With the pending acquisition of leading web content creation firm Next New Networks (NNN), Google’s YouTube is looking to transition from simple distribution of amateur videos to full-on production of professional-quality content. In the process, they’ll suddenly be competing directly with sites like Hulu, FunnyorDie, and Netflix, not to mention broadcast television itself. It just goes to show: If you can’t monetize the distribution of grainy amateur videos, start making your own.
Up until now, YouTube has operated under the belief that it’s more valuable to aggregate and distribute content than produce it. Since Google’s $1.65 billion purchase of YouTube back in 2006, they’ve attempted to improve the quality of the videos they host in order to increase viewership and advertising from those views. YouTube’s move to create content would help distinguish it from Hulu and Netflix by doing more than just regurgitating TV in a new medium. And now that Google TV, the new web-meets-TV project, has been blocked by all major TV networks from accessing their online videos, it may need to rely more than ever on successful YouTube content to stay afloat. Creating original programming could be one solution to help overcome this current showdown between old and new media.
And who better to create that programming than the people that already do YouTube the best? Next New Networks, a New York start-up, attracted their attention after producing two of YouTube’s top 10 videos of 2010 — including the number one viral hit, Bed Intruder, created by masters of viral culture The Gregory Brothers. The video became an overnight success, debuting in Billboard’s Hot 100 chart back in August and propelling Antoine Dodson into the spotlight—in the process turning him into an unexpected web superstar.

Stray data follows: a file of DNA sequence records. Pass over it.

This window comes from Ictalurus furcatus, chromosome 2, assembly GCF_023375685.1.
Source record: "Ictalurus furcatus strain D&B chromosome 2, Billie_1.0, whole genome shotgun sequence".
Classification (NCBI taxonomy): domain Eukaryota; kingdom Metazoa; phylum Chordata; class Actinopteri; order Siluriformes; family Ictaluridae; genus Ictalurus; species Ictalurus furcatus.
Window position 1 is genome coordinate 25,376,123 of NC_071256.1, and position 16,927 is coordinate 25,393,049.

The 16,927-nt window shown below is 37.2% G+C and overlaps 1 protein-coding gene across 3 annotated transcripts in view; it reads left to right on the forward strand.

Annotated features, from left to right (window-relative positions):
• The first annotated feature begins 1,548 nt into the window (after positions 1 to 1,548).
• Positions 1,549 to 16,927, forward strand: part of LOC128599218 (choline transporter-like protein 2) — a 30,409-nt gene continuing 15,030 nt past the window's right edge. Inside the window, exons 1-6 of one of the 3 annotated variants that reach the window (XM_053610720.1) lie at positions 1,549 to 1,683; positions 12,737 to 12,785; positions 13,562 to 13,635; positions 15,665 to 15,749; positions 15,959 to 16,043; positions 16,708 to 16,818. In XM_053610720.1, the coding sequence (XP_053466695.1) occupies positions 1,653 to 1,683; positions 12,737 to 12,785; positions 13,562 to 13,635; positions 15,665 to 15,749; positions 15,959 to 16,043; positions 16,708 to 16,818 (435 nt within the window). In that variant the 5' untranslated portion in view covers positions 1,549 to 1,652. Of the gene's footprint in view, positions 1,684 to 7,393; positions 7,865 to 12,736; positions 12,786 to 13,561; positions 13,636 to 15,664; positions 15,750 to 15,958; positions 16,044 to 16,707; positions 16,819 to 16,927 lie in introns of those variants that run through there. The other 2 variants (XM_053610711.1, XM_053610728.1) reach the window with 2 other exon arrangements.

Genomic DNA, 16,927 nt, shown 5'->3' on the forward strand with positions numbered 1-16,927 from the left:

In an effort to crank out similar stand-alone hits in addition to consistent, programmed series over 12 networks, NNN launched the Next New Creators Program last December to support top emerging creators like The Gregory Brothers. The program currently boasts 65 independent filmmakers, whose work represents more than 50% of the network’s viewership. NNN’s mission is “redefining entertainment by championing the next generation of show creators, helping build their audiences, capabilities, and paths to revenue.” With over 1.2 billion views so far this year, they must be doing something right.
While YouTube has established itself as an important distribution platform for video sharing, partnering with NNN would help YouTube make the transition to publisher and producer. Their recent lifting of the 15-minute time limit on video uploads for many creators also gives them the capability to host longer and more compelling content to firmly cement their title as the most popular Internet broadcast station.
YouTube has made it easy for anyone to be a video publisher, but we all know that it takes great content to win. So if their new approach renders consumer publishing more lucrative and leads to clean, quality videos that people actually want to watch, what’s not to love?